Equal-weighting has merit, but make sure you measure with the proper benchmark.
Over the past 10 years, Guggenheim S&P 500 Equal Weight RSP has crushed the S&P 500, returning 9.48% per year compared with 7.23%. However, a quick glance at the Morningstar Style Box should alert investors that this is a poor comparison. The RSP portfolio behaves more like a mid-cap portfolio than the large-cap S&P 500. By that score, RSP has underperformed the S&P MidCap 400 by more than a percent per year. While fund marketers might like to advertise equal-weighting as providing a smarter beta or better diversification, the truth is that it is closer to a bait-and-switch. While the exposure is clearly mid-cap, equal-weighting does generate legitimate alpha from the forced buy low-sell high rebalance strategy. Investors would keep more of this alpha if it weren't for the fund's relatively high expense ratio of 0.40%
A Better Beta
Of all of the non-market-cap-weighted investment strategies, the simplest to conceptualize is equal-weighting. Here, each stock has the same weighting in the portfolio. In the equal-weighted version of the S&P 500 Index, giant caps like Apple AAPL carry the same heft as mid-caps like AutoNation AN, despite the fact that Apple has a market cap more than 200 times larger. Thus, the fund is a better supplement for mid-cap exposure and is best used as a satellite or tactical position rather than a core holding.
Market-cap-weighted indexes skew toward the largest companies in the index, leading to a concentration in giant-cap names. A full 20% of the S&P 500 is held in just 10 stocks. That concentration gets muted in an equal-weighted fund such as RSP, so that just about 2% of the equal-weighted S&P 500 resides in the top 10 stocks. In essence, the equal-weighted index takes large underweightings in a handful of mega-cap stocks and takes small overweightings in many large- and mid-cap stocks. While some might argue that this lowers concentration risk, those mega-cap names tend to have very low volatility compared with mid-caps.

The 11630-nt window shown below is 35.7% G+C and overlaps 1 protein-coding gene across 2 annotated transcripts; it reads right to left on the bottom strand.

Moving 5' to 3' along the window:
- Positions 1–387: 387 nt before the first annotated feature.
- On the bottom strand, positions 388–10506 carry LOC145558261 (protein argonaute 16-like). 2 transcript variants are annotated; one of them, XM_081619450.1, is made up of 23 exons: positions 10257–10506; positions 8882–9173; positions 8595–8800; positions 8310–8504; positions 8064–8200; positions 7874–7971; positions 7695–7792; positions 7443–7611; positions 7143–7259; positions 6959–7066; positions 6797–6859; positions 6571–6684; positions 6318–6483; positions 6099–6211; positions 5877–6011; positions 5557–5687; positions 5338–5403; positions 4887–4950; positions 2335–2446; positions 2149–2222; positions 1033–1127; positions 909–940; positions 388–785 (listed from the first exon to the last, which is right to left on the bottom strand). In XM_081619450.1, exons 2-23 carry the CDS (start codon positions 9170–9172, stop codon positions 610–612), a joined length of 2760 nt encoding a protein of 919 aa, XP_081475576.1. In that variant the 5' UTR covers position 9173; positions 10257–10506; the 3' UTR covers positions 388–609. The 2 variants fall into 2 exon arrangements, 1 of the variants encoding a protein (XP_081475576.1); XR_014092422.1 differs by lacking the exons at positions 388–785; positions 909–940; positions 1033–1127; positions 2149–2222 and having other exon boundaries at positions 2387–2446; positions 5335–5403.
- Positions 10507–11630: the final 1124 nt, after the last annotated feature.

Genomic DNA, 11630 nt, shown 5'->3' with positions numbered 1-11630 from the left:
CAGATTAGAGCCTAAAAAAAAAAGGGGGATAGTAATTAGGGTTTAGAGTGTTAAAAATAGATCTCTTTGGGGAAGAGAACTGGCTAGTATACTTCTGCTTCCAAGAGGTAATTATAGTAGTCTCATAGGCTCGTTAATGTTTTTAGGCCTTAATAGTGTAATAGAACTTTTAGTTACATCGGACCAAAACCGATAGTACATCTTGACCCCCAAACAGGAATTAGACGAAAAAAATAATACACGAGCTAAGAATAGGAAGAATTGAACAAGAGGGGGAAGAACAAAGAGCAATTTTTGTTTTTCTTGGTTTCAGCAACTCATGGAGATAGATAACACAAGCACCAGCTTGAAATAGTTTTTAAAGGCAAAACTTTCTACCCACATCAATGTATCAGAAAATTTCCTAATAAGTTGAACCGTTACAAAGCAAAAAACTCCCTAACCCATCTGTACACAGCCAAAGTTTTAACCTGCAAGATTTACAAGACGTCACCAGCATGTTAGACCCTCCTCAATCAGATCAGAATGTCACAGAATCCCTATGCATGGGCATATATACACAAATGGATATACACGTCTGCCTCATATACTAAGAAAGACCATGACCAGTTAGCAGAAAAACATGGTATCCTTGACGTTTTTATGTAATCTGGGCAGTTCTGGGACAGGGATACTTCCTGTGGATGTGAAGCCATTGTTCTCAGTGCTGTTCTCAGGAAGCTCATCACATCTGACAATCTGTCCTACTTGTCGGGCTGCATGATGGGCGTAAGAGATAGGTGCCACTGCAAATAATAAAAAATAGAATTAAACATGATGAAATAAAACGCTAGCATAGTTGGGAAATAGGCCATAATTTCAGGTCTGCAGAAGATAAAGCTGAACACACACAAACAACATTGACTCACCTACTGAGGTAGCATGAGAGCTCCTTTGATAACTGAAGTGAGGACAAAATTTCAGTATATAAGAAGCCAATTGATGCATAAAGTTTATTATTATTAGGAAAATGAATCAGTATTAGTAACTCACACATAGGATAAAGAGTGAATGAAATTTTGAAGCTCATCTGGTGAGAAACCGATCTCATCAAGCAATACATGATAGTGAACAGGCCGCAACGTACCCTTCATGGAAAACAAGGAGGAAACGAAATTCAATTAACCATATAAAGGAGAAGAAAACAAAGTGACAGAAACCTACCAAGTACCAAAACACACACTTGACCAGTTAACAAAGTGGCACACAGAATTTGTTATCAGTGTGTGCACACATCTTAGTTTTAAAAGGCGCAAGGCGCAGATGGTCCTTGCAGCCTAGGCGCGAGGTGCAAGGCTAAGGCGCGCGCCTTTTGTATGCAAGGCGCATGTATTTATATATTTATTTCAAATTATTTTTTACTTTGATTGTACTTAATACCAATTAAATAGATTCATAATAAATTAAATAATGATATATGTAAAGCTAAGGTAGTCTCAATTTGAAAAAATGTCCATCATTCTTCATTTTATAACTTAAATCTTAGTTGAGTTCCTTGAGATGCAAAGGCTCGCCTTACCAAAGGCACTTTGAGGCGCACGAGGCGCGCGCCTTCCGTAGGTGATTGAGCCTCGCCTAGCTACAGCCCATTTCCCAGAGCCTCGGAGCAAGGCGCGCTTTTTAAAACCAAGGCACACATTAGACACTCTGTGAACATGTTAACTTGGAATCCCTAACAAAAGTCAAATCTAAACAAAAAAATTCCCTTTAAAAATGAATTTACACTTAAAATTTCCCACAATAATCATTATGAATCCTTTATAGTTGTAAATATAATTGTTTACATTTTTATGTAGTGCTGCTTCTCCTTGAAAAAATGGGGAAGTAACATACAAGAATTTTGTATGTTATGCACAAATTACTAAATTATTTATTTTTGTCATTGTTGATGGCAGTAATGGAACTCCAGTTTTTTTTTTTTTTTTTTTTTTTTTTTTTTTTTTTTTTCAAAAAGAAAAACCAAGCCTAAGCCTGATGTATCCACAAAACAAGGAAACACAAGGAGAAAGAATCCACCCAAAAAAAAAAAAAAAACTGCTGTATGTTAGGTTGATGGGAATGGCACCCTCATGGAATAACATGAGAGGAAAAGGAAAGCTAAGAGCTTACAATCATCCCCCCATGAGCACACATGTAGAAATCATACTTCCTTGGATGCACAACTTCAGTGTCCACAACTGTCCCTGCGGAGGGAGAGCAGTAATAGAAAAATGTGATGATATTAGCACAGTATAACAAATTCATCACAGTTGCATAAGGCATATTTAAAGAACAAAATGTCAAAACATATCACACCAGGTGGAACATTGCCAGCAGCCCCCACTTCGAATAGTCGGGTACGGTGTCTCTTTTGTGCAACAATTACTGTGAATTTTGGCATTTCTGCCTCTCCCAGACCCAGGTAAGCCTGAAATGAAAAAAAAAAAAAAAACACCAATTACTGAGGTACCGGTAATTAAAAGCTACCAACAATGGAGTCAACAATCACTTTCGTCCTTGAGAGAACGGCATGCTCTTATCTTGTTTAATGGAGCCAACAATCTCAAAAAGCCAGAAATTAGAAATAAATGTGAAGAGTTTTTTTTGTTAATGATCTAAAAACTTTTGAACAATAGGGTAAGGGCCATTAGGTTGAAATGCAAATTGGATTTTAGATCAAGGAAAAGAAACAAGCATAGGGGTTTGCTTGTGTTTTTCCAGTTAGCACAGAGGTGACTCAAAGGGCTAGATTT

One way to measure the extent of exposure to smaller-cap stocks is to run a regression model. Regression is a statistical method used to break down returns by source or to analyze risk exposures of a fund. Since 2003, the equal-weighted version of the S&P 500 has had a beta to the traditional Fama-French SMB (small minus big) factor of positive 0.19 while the S&P 500 has a beta of negative 0.15, indicating that it tilts in the opposite direction toward mega-caps.
Still, that regression also reveals that equal-weighting generated an excess return, or alpha, of about 0.11 basis points a month. A paper by Yuliya Plyakha, Raman Uppal, and Grigory Vilkov demonstrates that the source of the alpha in an equal-weighted strategy is the rebalance. But this is for the index. In the real world, RSP has to overcome the expense ratio and trading costs. As a result, RSP investors could only capture an alpha of 0.07% per month or about 0.84% per year.
Is Now the Right Time to Increase Mid-Cap Exposure?
Despite the recent uncertainty, the stock market is near all-time highs. The S&P 500 trades at a price/trailing earnings of about 18.3 times, which is rich compared with historical multiples. Our equity analysts, who assign price/fair value estimates on 98% of the stocks in the index, see those stocks as trading at a price/fair value of 0.98. However, by equal-weighting and putting more emphasis on mid-cap stocks, the price/fair value becomes slightly more expensive at 1.01 times. In addition, these mid-caps are slightly lower quality, with only 19.6% of assets having a wide moat, compared with 43.0% for the S&P 500. The lower moat ratings are reflected in the greater volatility of RSP, 17.8% compared with 14.6% for the S&P 500. Investors in RSP should be prepared to greater volatility than they would have in the S&P 500.